S.C. Code Ann. §63-5-40 reads:

(A) A woman may breastfeed her child in any location where the mother and her child are authorized to be.

(B) Breastfeeding a child in a location where the mother is authorized to be is not considered indecent exposure.

Don’t leave it up to the breastfeeding mother to defend herself! Speak up for her. Tell the person who is harassing the mother that this is not acceptable and educate him/her on the laws in place.

Most importantly, if you are a nursing mother yourself, please breastfeed in public. Show people that there is nothing wrong or indecent about feeding your child the way it was intended. Bring breastfeeding back into people’s minds so that they view it as something normal again.

If the breastfeeding mother is not protected by the laws in your state, let your representatives know that legislation must be passed in order to ensure that babies can be fed in the best possible way. Georgia, for example, does not currently have such laws in place. There is a group who is now fighting for mothers to be shielded by the law. If you would like to find out more, visit their Facebook page and join the statewide nurse-in on 03/05/2012.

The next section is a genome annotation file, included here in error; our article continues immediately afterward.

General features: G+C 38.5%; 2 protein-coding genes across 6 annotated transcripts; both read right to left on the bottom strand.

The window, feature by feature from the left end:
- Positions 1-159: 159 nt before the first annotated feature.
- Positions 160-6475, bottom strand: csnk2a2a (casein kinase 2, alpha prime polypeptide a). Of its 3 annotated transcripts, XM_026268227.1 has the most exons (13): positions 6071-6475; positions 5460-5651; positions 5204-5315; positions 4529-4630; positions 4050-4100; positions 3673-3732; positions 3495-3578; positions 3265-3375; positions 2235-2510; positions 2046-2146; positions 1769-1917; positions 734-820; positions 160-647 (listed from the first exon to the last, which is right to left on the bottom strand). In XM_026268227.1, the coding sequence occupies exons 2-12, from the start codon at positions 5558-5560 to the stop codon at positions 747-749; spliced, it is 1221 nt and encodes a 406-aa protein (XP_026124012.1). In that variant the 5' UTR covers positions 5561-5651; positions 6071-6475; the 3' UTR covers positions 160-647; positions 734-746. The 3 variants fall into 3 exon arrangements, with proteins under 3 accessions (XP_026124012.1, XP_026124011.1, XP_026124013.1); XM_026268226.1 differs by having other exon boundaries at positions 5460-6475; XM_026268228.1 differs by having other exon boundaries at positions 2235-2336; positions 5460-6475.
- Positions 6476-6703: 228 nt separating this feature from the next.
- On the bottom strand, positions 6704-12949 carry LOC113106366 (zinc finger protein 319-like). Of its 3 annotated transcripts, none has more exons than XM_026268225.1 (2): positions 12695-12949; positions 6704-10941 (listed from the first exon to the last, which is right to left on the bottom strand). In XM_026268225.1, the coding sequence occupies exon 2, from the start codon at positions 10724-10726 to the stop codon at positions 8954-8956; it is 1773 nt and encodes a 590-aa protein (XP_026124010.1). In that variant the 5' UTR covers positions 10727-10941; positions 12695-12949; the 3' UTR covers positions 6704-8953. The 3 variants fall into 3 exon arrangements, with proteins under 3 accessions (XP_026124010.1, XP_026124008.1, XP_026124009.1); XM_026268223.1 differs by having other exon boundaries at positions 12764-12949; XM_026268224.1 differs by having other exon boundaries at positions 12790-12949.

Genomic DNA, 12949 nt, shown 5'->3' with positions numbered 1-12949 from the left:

Some of you may be wondering why you should care how other people’s babies are fed. Besides the many benefits that most people are aware of, it cannot be ignored that a recent study found that as many as 900 babies’ lives could be saved every year if 90% of women breastfed exclusively for the first six months of life. It’s up to us to make women more comfortable breastfeeding their babies when they are not at home- let’s make it happen! I simple smile can work wonders…

Monday, February 13, 2012

I Hate Potty Training